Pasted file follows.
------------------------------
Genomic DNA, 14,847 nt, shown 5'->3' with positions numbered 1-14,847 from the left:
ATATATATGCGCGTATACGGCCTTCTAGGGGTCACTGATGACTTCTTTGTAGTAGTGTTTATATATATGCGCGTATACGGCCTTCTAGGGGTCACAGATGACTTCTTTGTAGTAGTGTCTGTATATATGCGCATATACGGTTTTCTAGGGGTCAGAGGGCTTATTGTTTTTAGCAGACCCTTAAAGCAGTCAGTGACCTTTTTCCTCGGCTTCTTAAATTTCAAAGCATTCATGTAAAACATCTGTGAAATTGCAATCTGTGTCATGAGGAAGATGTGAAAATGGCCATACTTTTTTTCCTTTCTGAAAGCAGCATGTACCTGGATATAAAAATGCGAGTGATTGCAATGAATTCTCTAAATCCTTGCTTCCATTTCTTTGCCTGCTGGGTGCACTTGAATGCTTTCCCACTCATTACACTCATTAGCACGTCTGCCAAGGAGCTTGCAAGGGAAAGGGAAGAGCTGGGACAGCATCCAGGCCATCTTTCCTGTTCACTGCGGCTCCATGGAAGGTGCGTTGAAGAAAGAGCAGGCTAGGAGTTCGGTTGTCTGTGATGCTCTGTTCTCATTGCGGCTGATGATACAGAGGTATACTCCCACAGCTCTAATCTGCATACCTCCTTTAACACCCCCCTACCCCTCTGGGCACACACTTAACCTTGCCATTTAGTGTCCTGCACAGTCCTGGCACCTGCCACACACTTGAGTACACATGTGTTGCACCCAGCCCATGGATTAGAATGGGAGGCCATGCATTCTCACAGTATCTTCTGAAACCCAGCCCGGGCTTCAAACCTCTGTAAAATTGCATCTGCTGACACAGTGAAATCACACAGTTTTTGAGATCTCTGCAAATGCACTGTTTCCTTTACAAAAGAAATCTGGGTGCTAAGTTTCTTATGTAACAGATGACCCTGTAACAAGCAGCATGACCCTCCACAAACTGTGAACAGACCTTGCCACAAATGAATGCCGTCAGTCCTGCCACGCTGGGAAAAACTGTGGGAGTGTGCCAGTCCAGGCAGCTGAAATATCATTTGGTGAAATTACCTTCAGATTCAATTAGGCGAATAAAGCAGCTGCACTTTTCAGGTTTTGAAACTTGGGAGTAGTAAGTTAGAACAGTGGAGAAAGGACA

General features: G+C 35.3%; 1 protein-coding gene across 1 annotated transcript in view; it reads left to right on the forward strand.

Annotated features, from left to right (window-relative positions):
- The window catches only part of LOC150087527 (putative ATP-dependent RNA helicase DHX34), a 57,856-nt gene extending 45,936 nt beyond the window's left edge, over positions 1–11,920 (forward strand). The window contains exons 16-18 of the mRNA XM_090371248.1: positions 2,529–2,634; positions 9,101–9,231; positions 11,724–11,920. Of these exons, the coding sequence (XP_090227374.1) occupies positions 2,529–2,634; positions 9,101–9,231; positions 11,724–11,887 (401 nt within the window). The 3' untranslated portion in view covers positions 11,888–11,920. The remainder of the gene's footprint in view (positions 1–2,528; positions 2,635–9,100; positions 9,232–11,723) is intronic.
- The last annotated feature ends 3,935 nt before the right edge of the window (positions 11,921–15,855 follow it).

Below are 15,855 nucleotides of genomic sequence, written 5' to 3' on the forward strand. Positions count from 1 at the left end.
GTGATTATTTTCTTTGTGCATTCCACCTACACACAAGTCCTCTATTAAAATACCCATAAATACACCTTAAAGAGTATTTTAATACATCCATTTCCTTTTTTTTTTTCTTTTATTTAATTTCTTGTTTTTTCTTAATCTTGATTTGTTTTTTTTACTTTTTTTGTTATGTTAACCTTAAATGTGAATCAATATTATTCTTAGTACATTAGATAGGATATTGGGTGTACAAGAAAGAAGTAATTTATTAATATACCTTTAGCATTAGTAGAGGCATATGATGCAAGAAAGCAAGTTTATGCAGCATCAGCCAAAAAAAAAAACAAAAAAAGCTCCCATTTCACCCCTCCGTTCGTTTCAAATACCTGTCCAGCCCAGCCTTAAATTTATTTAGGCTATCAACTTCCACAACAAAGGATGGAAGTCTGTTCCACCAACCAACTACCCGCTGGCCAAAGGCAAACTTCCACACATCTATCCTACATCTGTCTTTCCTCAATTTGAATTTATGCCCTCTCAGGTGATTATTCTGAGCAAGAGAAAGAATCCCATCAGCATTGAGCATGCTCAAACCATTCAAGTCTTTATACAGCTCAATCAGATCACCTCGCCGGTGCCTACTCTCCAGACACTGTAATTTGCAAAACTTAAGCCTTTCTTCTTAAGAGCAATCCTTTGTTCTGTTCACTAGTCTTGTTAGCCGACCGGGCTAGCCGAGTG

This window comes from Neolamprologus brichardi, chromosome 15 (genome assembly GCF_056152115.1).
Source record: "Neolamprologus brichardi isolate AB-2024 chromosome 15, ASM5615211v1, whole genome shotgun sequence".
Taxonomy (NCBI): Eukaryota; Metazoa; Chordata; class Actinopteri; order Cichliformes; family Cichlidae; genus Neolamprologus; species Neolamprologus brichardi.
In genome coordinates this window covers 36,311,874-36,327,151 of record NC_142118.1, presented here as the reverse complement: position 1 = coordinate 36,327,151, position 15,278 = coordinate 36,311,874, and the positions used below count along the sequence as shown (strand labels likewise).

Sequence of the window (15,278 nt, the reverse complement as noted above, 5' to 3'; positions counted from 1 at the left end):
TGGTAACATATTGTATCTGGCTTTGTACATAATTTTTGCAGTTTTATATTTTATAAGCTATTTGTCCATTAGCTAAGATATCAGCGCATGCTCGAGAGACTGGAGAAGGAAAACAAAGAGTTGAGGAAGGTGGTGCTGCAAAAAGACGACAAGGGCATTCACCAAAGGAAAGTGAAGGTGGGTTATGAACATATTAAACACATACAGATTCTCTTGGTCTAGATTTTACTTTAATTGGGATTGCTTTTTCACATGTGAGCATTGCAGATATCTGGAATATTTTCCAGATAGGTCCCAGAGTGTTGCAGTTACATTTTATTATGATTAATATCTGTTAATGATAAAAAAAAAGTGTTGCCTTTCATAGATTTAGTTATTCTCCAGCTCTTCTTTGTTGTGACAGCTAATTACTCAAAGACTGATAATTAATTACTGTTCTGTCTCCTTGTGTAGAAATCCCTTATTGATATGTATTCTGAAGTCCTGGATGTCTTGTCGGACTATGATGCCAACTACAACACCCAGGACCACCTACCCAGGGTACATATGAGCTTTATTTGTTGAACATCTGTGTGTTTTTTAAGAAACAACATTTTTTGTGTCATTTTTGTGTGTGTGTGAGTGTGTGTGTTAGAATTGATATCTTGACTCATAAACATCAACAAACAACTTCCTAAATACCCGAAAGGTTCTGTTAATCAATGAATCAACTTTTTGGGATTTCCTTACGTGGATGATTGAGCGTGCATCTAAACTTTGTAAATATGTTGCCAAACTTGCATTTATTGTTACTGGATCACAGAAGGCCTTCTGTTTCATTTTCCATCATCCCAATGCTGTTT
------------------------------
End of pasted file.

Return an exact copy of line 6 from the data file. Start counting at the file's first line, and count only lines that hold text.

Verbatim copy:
- The last annotated feature ends 3,935 nt before the right edge of the window (positions 11,921–15,855 follow it).